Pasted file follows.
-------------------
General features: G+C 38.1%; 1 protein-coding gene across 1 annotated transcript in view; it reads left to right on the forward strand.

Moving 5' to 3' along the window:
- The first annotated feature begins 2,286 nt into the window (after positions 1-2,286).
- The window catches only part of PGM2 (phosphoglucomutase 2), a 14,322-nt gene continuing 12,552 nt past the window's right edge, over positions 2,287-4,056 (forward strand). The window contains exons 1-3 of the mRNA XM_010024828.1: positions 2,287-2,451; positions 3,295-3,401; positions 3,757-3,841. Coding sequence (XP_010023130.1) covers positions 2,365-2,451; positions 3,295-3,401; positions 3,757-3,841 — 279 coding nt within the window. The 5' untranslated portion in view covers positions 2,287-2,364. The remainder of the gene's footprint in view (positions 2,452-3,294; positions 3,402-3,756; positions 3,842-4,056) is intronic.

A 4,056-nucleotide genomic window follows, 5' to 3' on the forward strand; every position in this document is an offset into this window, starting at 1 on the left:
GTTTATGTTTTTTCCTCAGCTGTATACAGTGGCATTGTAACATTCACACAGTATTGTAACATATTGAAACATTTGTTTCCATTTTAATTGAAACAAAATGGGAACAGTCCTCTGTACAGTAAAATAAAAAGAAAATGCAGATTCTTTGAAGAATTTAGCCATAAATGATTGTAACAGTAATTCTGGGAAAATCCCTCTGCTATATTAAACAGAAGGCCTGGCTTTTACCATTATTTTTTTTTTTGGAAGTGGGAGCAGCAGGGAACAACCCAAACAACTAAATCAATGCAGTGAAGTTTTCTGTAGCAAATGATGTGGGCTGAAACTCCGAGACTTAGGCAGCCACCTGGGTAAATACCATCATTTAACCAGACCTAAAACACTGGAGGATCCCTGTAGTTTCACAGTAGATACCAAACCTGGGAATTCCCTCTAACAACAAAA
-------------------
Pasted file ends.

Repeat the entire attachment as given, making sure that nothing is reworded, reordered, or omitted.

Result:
General features: G+C 38.1%; 1 protein-coding gene across 1 annotated transcript in view; it reads left to right on the forward strand.

Moving 5' to 3' along the window:
- The first annotated feature begins 2,286 nt into the window (after positions 1-2,286).
- The window catches only part of PGM2 (phosphoglucomutase 2), a 14,322-nt gene continuing 12,552 nt past the window's right edge, over positions 2,287-4,056 (forward strand). The window contains exons 1-3 of the mRNA XM_010024828.1: positions 2,287-2,451; positions 3,295-3,401; positions 3,757-3,841. Coding sequence (XP_010023130.1) covers positions 2,365-2,451; positions 3,295-3,401; positions 3,757-3,841 — 279 coding nt within the window. The 5' untranslated portion in view covers positions 2,287-2,364. The remainder of the gene's footprint in view (positions 2,452-3,294; positions 3,402-3,756; positions 3,842-4,056) is intronic.

A 4,056-nucleotide genomic window follows, 5' to 3' on the forward strand; every position in this document is an offset into this window, starting at 1 on the left:
GTTTATGTTTTTTCCTCAGCTGTATACAGTGGCATTGTAACATTCACACAGTATTGTAACATATTGAAACATTTGTTTCCATTTTAATTGAAACAAAATGGGAACAGTCCTCTGTACAGTAAAATAAAAAGAAAATGCAGATTCTTTGAAGAATTTAGCCATAAATGATTGTAACAGTAATTCTGGGAAAATCCCTCTGCTATATTAAACAGAAGGCCTGGCTTTTACCATTATTTTTTTTTTTGGAAGTGGGAGCAGCAGGGAACAACCCAAACAACTAAATCAATGCAGTGAAGTTTTCTGTAGCAAATGATGTGGGCTGAAACTCCGAGACTTAGGCAGCCACCTGGGTAAATACCATCATTTAACCAGACCTAAAACACTGGAGGATCCCTGTAGTTTCACAGTAGATACCAAACCTGGGAATTCCCTCTAACAACAAAA